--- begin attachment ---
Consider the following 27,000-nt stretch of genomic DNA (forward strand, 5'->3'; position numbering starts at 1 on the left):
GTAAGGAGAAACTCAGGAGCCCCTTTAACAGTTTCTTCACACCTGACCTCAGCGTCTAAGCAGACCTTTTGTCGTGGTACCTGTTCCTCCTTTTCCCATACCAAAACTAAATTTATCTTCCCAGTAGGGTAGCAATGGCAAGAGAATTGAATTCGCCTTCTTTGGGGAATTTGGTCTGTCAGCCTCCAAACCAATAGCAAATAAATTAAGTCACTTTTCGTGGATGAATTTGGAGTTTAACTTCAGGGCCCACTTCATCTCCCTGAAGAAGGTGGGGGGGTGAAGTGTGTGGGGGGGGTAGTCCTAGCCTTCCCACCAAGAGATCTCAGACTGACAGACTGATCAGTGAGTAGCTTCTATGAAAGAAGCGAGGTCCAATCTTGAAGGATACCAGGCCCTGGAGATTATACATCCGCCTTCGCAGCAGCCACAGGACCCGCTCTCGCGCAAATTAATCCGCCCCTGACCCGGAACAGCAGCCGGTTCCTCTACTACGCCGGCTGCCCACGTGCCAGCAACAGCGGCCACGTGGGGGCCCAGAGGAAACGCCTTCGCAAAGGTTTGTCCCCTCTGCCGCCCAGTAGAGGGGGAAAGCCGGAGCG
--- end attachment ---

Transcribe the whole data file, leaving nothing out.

Consider the following 27,000-nt stretch of genomic DNA (forward strand, 5'->3'; position numbering starts at 1 on the left):
GTAAGGAGAAACTCAGGAGCCCCTTTAACAGTTTCTTCACACCTGACCTCAGCGTCTAAGCAGACCTTTTGTCGTGGTACCTGTTCCTCCTTTTCCCATACCAAAACTAAATTTATCTTCCCAGTAGGGTAGCAATGGCAAGAGAATTGAATTCGCCTTCTTTGGGGAATTTGGTCTGTCAGCCTCCAAACCAATAGCAAATAAATTAAGTCACTTTTCGTGGATGAATTTGGAGTTTAACTTCAGGGCCCACTTCATCTCCCTGAAGAAGGTGGGGGGGTGAAGTGTGTGGGGGGGGTAGTCCTAGCCTTCCCACCAAGAGATCTCAGACTGACAGACTGATCAGTGAGTAGCTTCTATGAAAGAAGCGAGGTCCAATCTTGAAGGATACCAGGCCCTGGAGATTATACATCCGCCTTCGCAGCAGCCACAGGACCCGCTCTCGCGCAAATTAATCCGCCCCTGACCCGGAACAGCAGCCGGTTCCTCTACTACGCCGGCTGCCCACGTGCCAGCAACAGCGGCCACGTGGGGGCCCAGAGGAAACGCCTTCGCAAAGGTTTGTCCCCTCTGCCGCCCAGTAGAGGGGGAAAGCCGGAGCG